For your first major assignment, you’ll select a website for a product, service, or organization connected to your field, your projected profession or your personal interests and write a thesis-driven evaluative argument i
Evaluation of a Website
Major Assignment #1: Evaluation of a Website
For your first major assignment, you’ll select a website for a product, service, or organization connected to your field, your projected profession or your personal interests and write a thesis-driven evaluative argument in which you examine the rhetorical strategies of the site.
For example, if you’re a pre-pharmacy or pre-med major, you might select a website for a medication like Zoloft (www.zoloft.com/), a medical school like or a fill-by-mail prescription service like Express Scripts (www.express-scripts.com/).
If you’re a travel buff, you might choose a budget vacation finder like Travel Zoo (www.travelzoo.com/), a new fancy suitcase’s
site (www.awaytravel.com). If you love Houston and never want to leave, consider the online presence of a Texas-based glossy magazine like Texas Monthly (www.texasmonthly.com/), a local coffee roastery (https://xelaroasters.com/) or a brewery (www.saintarnold.com/).
If you dream of one day being a famous chef, you might choose a celebrity chef like Guy Fieri’s website (www.guyfieri.com/), a cookware company’s site (www.lecreuset.com/) or a site that aims to sell people pre-portioned cook-at-home meal kits (www.hellofresh.com).
Each of these websites is making an argument: “(You should) buy this” or “(You should) trust us” or “(You should) join us.” The purpose of this essay is to evaluate how effectively your site persuades viewers to “do this” or “do that” by analyzing and evaluating the rhetorical elements in the site.
The paper must be 3 to 5 pages, double-spaced, font size 12, standard 1” margins and follow MLA format conventions. You must include the url of the website used. Use the strategies for evaluation outlined in RRW, Ch. 8, Seyler’s discussion of rhetorical strategies in Ch. 3 and guidelines for reading photographs and advertisements in Ch. 5 to guide your thinking.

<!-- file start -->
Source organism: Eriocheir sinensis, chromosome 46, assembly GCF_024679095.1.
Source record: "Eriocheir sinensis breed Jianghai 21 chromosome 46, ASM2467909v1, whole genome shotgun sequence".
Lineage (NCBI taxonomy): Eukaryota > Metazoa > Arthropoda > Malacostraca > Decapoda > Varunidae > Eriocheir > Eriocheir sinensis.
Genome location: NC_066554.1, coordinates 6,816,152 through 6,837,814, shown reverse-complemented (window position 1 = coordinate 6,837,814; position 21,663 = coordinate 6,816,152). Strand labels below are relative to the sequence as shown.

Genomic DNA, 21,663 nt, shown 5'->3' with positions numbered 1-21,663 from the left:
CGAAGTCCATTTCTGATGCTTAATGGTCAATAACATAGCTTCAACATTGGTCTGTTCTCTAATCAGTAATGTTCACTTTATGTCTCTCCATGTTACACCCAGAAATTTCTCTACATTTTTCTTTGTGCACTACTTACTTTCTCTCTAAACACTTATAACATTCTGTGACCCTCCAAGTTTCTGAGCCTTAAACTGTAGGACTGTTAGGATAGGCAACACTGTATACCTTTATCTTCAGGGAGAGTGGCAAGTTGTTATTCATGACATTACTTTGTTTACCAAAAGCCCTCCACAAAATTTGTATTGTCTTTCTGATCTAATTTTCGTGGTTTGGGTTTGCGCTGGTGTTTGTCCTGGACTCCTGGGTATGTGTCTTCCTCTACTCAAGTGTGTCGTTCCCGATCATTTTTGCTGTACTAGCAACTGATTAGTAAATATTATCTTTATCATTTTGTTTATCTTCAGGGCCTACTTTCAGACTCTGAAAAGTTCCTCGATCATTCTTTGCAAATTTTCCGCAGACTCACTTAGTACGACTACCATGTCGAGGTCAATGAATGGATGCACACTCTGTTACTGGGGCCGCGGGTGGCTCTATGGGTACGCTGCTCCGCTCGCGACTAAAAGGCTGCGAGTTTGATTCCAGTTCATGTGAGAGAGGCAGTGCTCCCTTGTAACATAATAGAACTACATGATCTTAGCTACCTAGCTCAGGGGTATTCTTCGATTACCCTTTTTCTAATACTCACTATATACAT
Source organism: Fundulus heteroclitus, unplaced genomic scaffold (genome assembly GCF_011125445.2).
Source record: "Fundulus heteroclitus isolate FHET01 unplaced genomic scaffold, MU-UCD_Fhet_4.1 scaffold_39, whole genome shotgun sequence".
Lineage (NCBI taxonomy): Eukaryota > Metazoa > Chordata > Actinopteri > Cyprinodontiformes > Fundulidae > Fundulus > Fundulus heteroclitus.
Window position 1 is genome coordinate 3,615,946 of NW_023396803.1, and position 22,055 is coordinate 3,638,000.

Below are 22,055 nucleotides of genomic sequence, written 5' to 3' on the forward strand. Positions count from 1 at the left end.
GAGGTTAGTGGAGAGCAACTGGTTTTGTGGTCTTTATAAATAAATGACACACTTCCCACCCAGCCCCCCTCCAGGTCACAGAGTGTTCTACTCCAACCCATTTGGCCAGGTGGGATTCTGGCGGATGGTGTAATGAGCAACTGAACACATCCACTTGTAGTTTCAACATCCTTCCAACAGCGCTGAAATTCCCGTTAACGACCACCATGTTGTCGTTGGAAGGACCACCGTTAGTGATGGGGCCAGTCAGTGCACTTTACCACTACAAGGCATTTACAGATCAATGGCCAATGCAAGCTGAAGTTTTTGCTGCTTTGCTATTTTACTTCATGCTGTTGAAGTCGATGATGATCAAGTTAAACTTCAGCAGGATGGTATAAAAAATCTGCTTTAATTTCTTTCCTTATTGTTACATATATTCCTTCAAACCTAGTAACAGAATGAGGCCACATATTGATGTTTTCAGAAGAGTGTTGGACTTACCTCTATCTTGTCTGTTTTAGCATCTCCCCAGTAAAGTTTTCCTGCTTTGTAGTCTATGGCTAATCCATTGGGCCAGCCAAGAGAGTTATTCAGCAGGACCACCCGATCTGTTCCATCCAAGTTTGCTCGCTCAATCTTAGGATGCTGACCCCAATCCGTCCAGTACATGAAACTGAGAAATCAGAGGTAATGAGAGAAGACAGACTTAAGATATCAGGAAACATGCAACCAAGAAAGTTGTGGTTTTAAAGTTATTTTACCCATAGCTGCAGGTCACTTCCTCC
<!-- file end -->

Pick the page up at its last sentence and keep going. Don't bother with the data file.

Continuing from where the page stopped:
A successful essay will:
• Bring readers into the context of the website, briefly summarize the website’s content, and make a claim (thesis) for the site’s rhetorical effectiveness or for the most significant rhetorical features of the site. A strong claim is both contestable – reasonable people might disagree – and predictive – it will set up expectations for the direction of your essay.
• Develop your main points around specific criteria for evaluating the site. Consider how the site makes its argument, not whether or not you agree with the content. Analysis and evaluation rely on your objective judgments.
Remember also that rhetoric encompasses any tools available for persuasion. Talk about the argument in terms of ethos, logos, pathos. Remember to state the criteria you’re using to evaluate the site. Observe and analyze the impact of the design and
images used. Consider who might be the target audience.
• Support your main points with concrete examples (evidence) from the website. To develop and support your own points, you will need to include visual features and details (color, design, and images) as well as short quotations from the site. You must include 2+ images and 2+ quotes pulled from your site to illustrate and support your argument.
Think of your own ethos and logos as you develop your argument and design your final document.